re: whats in a name
Lawrie Conole <>
Fri, 30 Nov 2007 13:39:00 +1100
Andrew Taylor wrote:
Markgraf was a German employed on a Dutch expedition to an area of NE
Brazil then under Dutch control. Markgraf might have been given the
names by Portugese speakers - the area was formerly under Portugese
control - but as a naturalist he presumably spent a great deal of time
with indigenous people so isn't the simplest explanation that he
heard the names directly?
The Portuguese colonised the NE of Brazil soon after they first found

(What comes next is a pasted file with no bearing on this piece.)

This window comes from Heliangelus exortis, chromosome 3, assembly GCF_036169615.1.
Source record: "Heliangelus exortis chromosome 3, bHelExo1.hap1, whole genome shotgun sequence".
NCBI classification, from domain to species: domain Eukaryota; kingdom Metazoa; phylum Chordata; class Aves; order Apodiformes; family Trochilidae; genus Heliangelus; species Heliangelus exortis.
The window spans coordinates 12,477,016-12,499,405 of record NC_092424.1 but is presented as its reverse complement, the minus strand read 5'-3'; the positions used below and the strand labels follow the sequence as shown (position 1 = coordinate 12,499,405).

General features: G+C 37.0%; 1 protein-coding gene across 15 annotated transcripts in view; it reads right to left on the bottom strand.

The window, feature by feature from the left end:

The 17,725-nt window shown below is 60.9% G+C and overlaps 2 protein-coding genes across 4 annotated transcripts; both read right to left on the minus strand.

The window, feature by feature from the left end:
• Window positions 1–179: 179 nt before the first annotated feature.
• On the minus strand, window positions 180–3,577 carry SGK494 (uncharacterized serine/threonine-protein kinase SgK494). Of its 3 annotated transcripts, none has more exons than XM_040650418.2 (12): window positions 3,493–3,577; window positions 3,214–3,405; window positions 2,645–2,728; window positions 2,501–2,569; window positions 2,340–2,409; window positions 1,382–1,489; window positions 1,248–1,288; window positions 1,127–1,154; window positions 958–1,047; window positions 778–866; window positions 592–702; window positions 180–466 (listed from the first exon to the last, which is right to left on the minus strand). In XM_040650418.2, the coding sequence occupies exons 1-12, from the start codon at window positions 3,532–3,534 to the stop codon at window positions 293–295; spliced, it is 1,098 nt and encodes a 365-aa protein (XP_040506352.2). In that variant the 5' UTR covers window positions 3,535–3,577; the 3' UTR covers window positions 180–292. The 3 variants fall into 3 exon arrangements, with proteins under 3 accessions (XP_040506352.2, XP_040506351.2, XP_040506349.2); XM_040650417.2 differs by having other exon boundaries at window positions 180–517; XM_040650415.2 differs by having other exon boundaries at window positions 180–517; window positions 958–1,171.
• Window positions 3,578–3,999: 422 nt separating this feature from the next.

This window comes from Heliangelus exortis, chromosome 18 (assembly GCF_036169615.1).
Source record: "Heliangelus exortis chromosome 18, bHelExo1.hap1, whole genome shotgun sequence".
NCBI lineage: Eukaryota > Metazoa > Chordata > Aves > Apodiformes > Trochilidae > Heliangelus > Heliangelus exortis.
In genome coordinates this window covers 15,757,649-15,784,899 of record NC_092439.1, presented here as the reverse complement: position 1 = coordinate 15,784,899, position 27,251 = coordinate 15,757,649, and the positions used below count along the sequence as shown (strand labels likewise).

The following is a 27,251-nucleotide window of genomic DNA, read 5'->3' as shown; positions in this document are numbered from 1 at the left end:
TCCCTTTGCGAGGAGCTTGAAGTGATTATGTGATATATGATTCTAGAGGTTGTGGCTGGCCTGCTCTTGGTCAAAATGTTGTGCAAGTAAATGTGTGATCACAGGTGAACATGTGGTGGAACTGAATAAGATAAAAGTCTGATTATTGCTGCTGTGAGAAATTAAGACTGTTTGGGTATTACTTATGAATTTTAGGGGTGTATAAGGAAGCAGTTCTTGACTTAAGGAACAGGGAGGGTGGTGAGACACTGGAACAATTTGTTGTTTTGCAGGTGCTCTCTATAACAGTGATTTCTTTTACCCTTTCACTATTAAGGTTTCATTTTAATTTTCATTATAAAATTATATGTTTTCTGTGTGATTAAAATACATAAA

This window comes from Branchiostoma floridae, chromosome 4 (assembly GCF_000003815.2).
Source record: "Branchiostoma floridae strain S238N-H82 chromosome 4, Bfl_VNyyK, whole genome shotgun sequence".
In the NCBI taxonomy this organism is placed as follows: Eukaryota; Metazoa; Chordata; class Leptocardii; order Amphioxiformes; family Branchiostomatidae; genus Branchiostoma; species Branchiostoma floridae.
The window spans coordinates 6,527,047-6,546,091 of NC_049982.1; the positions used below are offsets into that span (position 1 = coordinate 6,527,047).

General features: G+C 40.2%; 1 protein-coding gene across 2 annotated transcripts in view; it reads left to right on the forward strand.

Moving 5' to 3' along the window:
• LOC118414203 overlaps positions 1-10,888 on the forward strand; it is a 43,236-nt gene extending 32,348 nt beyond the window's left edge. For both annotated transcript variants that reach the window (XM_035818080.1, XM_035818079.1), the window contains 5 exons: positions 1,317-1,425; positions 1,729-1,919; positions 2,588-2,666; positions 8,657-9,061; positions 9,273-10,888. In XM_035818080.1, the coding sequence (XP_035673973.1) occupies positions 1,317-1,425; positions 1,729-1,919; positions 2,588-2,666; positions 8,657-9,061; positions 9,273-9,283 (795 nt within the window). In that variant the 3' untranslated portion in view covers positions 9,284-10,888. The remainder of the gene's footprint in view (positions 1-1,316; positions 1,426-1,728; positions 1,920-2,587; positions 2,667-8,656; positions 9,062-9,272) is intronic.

the place in 1500, and had about 120-130 years open go before the Dutch
invaded part of the NE coast and ruled over it from the 1630s until
they were turfed out in about 1644. The process of incorporation of
Tupi-Guarani vocabulary into Portuguese was pretty well in full swing
by then (and the Tupi-Guarani themselves much reduced in numbers and
influence) by the 1620s.
The form of jaçanã (apparently from Tupi jaçanam = 'one
who cries out' & in Portuguese pronounced much like jaçanã)
is unmistakably Portuguese, and would have been rendered quite
differently by a Dutch or German person - quite probably beginning it
with 'dj' as they did with various Malay words.
So I think Markgraf's informants were most likely Portuguese speaking
Brazilians - possibly including both Europeans and Indians.
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